I was teased for being chubby as a kid and wore a t-shirt at the beach and pool to cover myself.
I was athletic in college and graduate school, though didn’t eat that healthily. I thought I did, but I ate a lot more fiber-removed food than I would today (that is, any) so I still had fat around my waist.
Today I’m fit.
I prefer fit to chubby.
By my values:
- Fitness feels better
- My food tastes better
- I eat more food (though fewer calories)
- It saves time
- It’s more convenient
- I look better
- I have more fit people in my life
My abs aren’t male-model level, but they’re close.
I knew getting more fit would feel good, but I underestimated how much. Fitness feels far better than I expected.
No passing flavor of sugar or indulgence of eating more than I need comes close.
For people who choose self-indulgence and hedonistic pleasure over fitness—if those are their values, that’s their business. I hope their lifestyle brings them as much or more of what they value as mine does for me.
I find I have more sweetness in my life for eating less sugar. An apple brings me more sweetness today than a pint of Ben and Jerry’s from before. I prefer more sweetness and less sugar than vice versa, though I know that makes me a minority in the United States and most of the world.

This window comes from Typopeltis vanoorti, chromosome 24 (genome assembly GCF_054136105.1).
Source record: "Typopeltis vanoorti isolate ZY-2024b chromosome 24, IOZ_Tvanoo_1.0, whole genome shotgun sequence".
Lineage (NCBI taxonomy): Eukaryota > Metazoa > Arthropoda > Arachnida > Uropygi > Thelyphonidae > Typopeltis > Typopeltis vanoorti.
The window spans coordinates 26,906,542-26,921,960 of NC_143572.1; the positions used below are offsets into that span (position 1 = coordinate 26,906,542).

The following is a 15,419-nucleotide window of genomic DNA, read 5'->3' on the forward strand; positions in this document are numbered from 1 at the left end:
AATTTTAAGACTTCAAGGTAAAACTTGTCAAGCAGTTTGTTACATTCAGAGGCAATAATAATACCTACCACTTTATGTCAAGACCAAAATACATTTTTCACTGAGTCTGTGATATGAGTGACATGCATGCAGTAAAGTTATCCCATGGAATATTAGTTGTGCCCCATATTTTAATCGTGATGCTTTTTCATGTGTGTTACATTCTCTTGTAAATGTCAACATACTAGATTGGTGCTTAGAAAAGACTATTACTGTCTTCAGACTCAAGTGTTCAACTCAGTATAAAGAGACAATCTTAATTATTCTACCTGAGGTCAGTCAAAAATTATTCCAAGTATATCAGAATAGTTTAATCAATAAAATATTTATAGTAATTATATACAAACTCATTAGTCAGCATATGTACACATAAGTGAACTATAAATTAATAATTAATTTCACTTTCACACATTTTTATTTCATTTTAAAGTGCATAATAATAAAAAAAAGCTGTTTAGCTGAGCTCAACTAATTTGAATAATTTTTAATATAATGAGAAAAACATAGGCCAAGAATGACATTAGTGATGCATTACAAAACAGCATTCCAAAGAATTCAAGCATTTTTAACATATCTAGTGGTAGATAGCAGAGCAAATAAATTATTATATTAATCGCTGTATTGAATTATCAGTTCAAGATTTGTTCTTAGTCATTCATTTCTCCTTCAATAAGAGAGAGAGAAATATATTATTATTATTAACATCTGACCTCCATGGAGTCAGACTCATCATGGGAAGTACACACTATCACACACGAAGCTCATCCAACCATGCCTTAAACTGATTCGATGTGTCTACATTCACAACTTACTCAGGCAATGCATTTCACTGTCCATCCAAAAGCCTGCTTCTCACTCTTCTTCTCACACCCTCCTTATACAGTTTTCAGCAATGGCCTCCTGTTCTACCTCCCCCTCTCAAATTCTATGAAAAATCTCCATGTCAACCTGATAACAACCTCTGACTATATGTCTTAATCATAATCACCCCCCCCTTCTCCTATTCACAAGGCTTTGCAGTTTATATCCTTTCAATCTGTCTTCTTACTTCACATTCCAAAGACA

I made a rule not to look at my abs for their definition in the mirror until after my calisthenics—not because I consider it vain, but as a fun way to motivate me. (My question to those who consider it vain: Do you think Michelangelo looked at David after he carved the statue? If you create something beautiful, do you admire your work?)
Now, I look for opportunities to show off my body instead of hiding it. It’s the physical manifestation of what I teach in leadership, which comes when you behave with integrity. A major goal of my leadership training is to remove the shells we put around ourselves that may protect us but hide our vulnerable parts from others. I feel that a layer of fat similarly hides my physical self—a major part of myself.
I wrote the above around 8am today. It’s a beautiful day in New York City, possibly hitting 91 later. It’s late September, though, and who knows how many warm days are left?
Knowing I was meeting someone at my home at 11am, I had time to reward myself. I ran along the Hudson River, up to Central Park, around, and back—about half a marathon. I hadn’t run more than six or seven miles at once this year, so it was a big reward to push myself. I walked at least a mile of it and ran slow, but I still earned the soreness I’ll enjoy for the next few days.
Learn to make Meaningful Connections
with a simple, effective exercise from my book, Leadership Step by Step.
- Step by step instructions
- Video examples of me and Marshall Goldsmith
- An excerpt from my book